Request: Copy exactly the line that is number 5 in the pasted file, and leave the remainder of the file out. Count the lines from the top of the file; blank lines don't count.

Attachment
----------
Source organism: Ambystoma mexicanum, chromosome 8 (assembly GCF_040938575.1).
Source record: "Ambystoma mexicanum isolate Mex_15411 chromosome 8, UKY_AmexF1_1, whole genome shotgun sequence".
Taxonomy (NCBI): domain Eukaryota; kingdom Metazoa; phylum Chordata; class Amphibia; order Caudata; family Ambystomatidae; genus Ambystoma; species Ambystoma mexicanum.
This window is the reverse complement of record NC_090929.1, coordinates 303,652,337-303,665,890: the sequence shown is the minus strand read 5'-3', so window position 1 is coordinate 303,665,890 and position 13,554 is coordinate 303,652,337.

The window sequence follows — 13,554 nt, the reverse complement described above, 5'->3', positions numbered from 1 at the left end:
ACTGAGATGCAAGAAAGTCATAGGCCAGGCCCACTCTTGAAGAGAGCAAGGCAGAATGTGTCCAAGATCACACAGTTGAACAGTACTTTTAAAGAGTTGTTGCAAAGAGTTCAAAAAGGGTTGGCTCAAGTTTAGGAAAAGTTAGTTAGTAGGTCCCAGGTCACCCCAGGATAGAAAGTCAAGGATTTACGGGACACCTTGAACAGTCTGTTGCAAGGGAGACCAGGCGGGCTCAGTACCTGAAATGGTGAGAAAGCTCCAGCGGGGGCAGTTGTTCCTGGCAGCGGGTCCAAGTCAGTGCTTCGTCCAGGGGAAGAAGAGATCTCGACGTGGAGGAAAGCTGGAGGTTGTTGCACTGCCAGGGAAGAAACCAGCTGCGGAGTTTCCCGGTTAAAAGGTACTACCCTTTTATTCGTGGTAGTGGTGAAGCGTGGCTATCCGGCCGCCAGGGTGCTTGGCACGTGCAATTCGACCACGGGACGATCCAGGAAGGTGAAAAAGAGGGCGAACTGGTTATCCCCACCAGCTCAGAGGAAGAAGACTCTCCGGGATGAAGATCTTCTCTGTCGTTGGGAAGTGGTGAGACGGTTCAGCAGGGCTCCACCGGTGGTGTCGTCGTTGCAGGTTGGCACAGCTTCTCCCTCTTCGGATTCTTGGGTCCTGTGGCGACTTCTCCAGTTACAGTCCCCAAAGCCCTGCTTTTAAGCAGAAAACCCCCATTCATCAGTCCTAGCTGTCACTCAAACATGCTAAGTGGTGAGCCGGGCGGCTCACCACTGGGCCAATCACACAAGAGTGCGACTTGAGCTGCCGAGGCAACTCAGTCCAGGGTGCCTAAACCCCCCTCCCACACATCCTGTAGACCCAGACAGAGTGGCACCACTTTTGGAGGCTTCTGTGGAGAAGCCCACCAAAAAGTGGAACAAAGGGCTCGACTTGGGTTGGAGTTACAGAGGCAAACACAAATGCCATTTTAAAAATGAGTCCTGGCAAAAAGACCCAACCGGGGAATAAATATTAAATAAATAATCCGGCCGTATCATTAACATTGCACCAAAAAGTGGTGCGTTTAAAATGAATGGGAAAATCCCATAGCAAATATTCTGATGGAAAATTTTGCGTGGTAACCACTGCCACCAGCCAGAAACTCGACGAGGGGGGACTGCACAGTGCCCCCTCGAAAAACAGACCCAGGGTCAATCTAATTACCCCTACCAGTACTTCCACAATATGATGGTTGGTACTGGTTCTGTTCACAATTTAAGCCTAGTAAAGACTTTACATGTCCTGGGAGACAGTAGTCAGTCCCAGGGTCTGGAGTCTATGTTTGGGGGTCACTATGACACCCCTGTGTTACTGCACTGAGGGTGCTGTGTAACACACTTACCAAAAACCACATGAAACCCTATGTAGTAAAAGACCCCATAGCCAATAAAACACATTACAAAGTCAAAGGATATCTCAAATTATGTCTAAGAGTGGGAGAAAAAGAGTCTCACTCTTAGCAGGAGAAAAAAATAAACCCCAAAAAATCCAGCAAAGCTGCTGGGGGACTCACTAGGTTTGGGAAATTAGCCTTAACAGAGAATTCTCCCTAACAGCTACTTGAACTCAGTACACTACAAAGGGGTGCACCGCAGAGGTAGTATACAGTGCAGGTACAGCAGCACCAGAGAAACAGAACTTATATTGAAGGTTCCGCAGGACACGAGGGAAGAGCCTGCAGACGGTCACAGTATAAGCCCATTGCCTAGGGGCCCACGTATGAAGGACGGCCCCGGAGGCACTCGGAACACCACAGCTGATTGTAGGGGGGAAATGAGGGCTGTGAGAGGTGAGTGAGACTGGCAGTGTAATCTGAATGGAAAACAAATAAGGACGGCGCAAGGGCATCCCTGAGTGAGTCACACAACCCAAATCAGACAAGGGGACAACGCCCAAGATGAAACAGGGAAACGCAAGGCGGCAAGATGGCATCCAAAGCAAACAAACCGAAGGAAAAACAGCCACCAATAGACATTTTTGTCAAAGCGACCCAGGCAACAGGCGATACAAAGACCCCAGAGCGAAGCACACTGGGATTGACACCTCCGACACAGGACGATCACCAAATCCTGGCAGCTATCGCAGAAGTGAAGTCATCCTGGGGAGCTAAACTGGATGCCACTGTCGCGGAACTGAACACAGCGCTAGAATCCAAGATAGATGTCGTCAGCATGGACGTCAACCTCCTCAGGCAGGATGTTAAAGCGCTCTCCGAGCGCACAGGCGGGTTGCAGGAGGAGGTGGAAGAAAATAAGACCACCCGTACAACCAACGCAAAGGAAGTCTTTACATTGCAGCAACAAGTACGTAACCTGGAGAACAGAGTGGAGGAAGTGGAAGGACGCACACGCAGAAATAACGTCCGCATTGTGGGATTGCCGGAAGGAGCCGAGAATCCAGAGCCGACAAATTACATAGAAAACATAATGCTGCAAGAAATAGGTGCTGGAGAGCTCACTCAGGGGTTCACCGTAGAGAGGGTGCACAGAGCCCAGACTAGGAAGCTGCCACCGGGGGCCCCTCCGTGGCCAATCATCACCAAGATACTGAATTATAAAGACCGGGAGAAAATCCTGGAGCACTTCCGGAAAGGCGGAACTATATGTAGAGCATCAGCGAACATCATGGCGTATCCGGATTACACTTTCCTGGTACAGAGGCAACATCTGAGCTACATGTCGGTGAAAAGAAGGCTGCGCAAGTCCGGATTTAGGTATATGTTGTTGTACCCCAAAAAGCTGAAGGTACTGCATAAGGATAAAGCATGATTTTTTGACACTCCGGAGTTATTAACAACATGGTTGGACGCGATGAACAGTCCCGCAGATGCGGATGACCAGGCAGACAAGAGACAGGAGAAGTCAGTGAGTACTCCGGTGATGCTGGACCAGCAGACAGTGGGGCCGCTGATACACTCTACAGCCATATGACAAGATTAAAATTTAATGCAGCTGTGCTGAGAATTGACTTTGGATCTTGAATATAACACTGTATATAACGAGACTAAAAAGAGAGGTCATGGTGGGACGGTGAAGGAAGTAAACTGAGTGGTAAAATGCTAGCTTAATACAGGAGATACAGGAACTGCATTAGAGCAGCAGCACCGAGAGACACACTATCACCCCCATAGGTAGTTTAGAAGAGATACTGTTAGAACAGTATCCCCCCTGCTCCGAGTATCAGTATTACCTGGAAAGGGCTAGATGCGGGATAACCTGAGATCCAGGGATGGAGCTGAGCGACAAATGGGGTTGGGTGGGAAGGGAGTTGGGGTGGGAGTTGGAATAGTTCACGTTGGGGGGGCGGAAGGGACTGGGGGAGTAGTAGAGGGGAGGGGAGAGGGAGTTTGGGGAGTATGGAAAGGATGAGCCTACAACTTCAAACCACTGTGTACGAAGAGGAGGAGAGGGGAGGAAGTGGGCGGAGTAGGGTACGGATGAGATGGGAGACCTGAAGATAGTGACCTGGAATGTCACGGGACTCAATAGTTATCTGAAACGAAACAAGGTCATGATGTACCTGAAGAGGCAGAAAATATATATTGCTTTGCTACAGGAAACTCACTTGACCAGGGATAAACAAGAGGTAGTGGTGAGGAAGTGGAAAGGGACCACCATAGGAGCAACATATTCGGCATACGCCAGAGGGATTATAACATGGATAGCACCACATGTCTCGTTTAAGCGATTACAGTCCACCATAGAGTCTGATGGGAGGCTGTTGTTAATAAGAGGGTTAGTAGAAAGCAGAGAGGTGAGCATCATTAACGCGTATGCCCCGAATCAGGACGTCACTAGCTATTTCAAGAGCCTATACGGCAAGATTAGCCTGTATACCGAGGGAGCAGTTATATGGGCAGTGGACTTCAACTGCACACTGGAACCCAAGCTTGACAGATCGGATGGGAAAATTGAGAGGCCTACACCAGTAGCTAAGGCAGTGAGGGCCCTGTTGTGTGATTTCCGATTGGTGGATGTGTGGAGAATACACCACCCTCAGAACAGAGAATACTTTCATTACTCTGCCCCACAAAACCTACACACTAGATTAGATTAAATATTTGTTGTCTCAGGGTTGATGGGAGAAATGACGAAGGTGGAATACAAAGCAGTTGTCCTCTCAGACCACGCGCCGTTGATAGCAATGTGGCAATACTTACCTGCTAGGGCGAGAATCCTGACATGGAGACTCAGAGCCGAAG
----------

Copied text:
The window sequence follows — 13,554 nt, the reverse complement described above, 5'->3', positions numbered from 1 at the left end: